Talking Vines and Drinking Wine with Stangeland Winery

2 May

I am a proud Californian.  My favorite author is John Steinbeck, my favorite flower is the California poppy, and I love Mexican food.  However, I can’t get behind everything Californian, especially when that thing is Pinot Noir.

There are great examples of California Pinot Noir–for instance, the illustrious Sea Smoke and the much more affordable Belle Glos “Meiomi”–but I have found that too many are high-alcohol, big-bodied wines that hurt my palate.  I mean, of all wines Pinot freakin’ Noir is supposed to be easy to drink, right?

Enter, stage north, Oregonian Pinot Noir to steal the show and save the day.

As a general rule, Oregon winemakers subscribe to Old World virtues such as restraint and elegance.  Their Pinot Gris is more Alsatian in character than Italian, and their Pinot Noir is positively Burgundian.

Part of this has to do with Oregon’s cooler, wetter climate, which lends itself to the more classical French style of winemaking.  But much of this also has to do with the winemakers’ philosophies on what wine should be.

I had the chance to taste some of this philosophy in action at a tasting of Stangeland Vineyards & Winery, held at Planet Wine.  Also at the tasting was Larry Miller, the president and winemaker at Stangeland.

Stangeland is a pioneer of Oregon wine, having planted a vineyard at the current Eola-Amity Hills AVA in 1978.  Eola-Amity Hills, which is contained entirely within the larger Willamette Valley AVA, is a very new AVA, having been designated in 2006.  Stangeland focuses on Pinot Noir, Chardonnay, and Pinot Gris.  I tried a number of the winery’s Pinot Noirs, in addition to one of their Chards and a Pinot Gris.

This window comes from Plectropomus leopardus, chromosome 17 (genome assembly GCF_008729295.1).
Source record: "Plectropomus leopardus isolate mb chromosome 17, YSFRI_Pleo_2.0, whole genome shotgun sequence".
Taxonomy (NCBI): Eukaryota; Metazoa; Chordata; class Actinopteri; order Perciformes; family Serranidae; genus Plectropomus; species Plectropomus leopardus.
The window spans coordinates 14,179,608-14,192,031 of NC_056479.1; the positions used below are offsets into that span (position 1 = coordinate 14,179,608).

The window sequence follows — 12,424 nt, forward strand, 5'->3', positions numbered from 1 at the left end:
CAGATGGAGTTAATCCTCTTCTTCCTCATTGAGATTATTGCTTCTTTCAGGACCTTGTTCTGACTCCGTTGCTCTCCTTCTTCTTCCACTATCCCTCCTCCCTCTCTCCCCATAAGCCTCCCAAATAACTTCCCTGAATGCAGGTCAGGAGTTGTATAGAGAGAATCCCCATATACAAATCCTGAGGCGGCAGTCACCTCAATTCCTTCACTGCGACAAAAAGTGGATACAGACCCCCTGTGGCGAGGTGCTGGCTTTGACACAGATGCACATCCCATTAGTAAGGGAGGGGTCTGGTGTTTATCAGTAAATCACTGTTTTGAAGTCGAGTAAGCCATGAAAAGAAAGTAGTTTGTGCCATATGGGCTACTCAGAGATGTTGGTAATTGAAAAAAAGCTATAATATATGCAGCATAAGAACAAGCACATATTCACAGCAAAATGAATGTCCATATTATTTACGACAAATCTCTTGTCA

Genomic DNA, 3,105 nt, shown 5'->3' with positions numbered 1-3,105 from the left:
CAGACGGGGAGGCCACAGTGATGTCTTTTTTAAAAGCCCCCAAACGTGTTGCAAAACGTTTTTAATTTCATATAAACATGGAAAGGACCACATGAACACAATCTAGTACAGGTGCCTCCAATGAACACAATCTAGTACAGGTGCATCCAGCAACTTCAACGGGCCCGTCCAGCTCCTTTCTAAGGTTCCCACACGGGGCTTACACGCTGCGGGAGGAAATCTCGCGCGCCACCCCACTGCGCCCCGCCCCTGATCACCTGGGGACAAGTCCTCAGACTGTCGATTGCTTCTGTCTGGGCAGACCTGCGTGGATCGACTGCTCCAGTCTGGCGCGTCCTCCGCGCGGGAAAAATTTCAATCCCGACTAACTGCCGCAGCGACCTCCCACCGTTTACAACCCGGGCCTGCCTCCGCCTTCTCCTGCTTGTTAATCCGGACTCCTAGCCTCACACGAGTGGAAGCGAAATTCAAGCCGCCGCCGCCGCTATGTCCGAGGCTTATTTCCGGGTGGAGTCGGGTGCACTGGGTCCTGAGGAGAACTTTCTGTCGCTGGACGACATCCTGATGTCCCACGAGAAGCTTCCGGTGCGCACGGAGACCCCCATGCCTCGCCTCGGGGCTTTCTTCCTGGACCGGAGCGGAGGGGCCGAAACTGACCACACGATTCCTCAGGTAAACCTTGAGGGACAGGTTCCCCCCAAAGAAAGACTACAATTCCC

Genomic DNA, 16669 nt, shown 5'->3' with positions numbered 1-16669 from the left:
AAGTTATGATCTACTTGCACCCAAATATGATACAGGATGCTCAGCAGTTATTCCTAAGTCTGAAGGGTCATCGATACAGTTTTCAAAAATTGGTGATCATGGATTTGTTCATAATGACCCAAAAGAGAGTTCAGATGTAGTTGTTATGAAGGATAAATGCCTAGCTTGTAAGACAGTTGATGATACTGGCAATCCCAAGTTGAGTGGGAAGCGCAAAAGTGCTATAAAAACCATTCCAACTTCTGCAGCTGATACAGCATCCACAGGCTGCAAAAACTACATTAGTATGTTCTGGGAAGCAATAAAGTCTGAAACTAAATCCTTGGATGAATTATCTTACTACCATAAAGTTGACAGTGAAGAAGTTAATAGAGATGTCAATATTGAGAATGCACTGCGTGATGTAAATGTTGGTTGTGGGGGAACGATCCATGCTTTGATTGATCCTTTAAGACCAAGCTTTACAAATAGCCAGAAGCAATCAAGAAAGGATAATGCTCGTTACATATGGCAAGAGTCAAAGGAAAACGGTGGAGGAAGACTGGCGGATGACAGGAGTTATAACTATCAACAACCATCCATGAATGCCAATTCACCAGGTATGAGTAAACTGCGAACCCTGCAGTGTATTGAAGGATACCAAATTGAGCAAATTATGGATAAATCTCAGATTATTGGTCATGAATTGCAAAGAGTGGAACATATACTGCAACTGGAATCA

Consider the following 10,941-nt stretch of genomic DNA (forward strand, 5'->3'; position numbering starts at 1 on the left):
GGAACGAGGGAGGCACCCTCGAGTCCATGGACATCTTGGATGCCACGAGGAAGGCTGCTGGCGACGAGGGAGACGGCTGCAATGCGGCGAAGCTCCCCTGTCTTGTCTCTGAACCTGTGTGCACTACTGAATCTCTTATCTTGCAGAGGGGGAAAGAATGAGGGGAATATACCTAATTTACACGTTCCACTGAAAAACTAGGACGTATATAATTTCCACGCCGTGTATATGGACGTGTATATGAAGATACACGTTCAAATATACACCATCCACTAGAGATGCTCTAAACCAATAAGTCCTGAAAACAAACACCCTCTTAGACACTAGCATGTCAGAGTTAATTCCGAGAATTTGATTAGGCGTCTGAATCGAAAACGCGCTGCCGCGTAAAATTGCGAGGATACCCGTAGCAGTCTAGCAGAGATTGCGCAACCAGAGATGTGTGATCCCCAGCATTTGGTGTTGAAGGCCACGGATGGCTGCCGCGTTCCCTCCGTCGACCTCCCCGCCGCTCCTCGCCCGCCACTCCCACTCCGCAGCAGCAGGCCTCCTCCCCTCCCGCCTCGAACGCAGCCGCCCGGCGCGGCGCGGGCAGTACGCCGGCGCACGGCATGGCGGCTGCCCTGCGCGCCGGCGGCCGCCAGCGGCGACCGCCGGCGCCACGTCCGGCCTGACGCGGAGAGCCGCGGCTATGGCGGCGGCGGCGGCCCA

• 2008 Chardonnay | very racy, clean, with bright lemon notes.  I loved this wine because it had only a trace of oak (from large, neutral oak barrels) and was simply refreshing.  A steal at around $18.
  • 2009 Pinot Gris | this was the hands-down favorite white among the ten or so female tasters that evening.  Fruity-sweet, with good acid and medium body, this Pinot Gris gives American Pinot Gris a good name.
  • 2009 Oregon Pinot Noir | the winery’s basic Pinot, this is a solid wine on par with a good Bourgogne.  Floral aromatics, red fruit.  A bit of bitterness, however, that I couldn’t place.
  • 2008 Miller’s Vineyard Pinot Noir | a single-vineyard Pinot, this was light, with savory notes and red cherries.  This was one of my favorites of the evening, and it showed even better at a dinner to which I brought a bottle.
  • 2009 Vermeer Vineyard Pinot Noir | named after the artist, this vineyard yielded the grapes that made this wonderful wine.  A sauvage wine–with earthy, gamy notes and darker red fruit.  This was my favorite wine of the evening.
  • 2008 Eola-Amity Hills Pinot Noir | oakier and bigger than the other Pinots, with a good tannic grip.

All of the wines were restrained and balanced and would not be out of place in a Paris bistro.  If you want to “buy American” you would be well-advised to seek out Stangeland’s offerings.

But the wines weren’t the only highlight of the evening.  I managed to talk to Larry about his wines, about the land, pruning techniques, global warming, soil composition, and how he came to winemaking.  It seems his parents, both schoolteachers, had purchased the land back in the ’60s.  Interestingly enough, his mother doesn’t drink, though she did enjoy a glass of her son’s wines from time to time.  If they tasted then as they did at Planet Wines, I can see why.


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